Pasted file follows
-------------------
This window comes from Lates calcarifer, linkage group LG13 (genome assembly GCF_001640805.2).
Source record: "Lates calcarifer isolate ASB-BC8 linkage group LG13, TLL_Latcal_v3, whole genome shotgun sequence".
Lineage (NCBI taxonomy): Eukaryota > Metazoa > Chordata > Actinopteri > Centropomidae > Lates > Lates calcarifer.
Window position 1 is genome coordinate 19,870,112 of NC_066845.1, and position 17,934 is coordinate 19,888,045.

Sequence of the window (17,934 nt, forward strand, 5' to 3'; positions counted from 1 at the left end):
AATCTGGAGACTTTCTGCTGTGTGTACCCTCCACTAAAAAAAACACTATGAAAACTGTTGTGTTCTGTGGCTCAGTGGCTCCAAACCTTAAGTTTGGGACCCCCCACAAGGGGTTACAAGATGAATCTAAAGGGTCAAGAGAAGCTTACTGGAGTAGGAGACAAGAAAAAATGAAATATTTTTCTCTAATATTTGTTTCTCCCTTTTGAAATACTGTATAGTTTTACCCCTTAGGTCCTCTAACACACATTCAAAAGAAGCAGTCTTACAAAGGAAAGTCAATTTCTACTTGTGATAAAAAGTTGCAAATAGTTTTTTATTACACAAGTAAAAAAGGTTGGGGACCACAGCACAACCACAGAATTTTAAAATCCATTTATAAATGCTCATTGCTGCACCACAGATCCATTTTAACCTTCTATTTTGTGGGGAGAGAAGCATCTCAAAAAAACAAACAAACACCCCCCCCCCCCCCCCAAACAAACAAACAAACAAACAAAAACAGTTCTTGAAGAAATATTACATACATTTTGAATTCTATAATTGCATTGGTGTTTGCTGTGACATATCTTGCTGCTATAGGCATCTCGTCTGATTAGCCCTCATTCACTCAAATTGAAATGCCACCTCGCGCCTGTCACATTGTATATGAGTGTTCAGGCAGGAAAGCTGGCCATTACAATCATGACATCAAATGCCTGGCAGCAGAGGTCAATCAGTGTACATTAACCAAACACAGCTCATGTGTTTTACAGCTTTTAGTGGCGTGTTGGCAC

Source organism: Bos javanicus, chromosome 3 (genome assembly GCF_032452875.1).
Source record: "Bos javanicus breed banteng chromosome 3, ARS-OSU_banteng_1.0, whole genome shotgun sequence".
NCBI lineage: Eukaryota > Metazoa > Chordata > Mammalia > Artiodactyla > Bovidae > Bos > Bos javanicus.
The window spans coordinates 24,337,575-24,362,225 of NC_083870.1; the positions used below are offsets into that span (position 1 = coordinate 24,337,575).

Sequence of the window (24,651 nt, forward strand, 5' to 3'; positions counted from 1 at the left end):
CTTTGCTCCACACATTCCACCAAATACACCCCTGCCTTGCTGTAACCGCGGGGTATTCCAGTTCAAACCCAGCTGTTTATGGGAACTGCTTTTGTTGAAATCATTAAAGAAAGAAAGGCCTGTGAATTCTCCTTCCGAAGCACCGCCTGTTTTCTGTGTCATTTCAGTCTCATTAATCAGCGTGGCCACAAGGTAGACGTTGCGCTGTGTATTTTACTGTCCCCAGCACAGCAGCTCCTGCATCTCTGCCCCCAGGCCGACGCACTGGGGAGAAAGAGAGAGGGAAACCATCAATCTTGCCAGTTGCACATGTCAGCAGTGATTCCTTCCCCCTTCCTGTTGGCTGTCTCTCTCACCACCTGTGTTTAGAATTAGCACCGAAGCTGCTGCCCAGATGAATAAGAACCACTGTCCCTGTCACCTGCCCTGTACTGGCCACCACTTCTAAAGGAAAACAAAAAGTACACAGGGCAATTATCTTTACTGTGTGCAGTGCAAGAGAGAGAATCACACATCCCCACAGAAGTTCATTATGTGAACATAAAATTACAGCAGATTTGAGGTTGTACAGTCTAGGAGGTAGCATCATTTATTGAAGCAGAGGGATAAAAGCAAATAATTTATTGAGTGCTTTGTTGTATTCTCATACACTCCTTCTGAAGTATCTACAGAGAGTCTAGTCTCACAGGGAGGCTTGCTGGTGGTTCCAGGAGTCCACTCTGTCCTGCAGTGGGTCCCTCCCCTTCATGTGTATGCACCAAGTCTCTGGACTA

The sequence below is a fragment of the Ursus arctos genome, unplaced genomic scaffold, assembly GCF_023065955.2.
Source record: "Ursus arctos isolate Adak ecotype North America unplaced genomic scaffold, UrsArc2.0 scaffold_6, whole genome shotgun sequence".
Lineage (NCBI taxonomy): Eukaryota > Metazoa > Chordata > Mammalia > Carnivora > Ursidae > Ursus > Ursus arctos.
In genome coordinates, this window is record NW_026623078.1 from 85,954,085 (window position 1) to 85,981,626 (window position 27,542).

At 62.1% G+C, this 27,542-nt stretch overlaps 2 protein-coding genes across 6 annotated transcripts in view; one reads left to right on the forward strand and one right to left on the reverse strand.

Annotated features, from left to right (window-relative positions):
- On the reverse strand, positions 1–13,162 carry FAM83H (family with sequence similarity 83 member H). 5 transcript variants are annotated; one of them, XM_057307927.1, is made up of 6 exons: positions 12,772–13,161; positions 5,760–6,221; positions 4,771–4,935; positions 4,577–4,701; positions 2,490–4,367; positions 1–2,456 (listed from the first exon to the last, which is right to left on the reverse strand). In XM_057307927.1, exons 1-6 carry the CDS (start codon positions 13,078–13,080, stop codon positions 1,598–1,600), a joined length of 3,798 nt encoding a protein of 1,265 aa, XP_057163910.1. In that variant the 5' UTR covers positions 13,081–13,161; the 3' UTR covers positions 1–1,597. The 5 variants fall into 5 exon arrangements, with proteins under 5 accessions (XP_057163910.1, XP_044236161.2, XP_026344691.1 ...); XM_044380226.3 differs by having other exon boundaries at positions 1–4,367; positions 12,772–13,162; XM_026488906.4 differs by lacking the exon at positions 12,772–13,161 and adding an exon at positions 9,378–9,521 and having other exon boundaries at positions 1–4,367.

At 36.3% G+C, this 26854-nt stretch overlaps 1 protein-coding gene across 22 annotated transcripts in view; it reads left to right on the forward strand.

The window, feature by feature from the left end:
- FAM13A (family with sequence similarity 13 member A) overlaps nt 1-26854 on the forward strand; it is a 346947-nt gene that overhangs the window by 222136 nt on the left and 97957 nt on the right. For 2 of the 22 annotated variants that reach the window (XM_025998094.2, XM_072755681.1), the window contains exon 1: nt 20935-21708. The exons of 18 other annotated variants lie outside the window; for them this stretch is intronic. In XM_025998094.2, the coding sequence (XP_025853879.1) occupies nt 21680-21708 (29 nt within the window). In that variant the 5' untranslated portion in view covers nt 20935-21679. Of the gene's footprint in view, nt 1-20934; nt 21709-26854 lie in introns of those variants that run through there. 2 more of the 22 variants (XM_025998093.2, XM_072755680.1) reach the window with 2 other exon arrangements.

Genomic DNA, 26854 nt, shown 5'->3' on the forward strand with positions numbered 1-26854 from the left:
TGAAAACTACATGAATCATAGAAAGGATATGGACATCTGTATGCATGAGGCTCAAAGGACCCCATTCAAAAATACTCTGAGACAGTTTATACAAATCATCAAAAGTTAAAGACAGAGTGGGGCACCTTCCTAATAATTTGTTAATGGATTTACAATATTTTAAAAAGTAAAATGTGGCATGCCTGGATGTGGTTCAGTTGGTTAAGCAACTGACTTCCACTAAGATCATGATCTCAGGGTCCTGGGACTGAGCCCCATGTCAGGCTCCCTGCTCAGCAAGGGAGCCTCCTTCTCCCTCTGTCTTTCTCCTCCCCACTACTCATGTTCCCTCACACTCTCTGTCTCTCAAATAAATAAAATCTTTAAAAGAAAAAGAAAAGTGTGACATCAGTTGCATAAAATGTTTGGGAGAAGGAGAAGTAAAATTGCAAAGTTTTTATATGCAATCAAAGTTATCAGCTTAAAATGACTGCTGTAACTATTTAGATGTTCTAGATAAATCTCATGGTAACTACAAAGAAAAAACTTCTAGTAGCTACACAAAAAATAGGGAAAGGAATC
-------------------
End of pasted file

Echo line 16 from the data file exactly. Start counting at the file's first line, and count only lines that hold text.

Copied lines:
In genome coordinates, this window is record NW_026623078.1 from 85,954,085 (window position 1) to 85,981,626 (window position 27,542).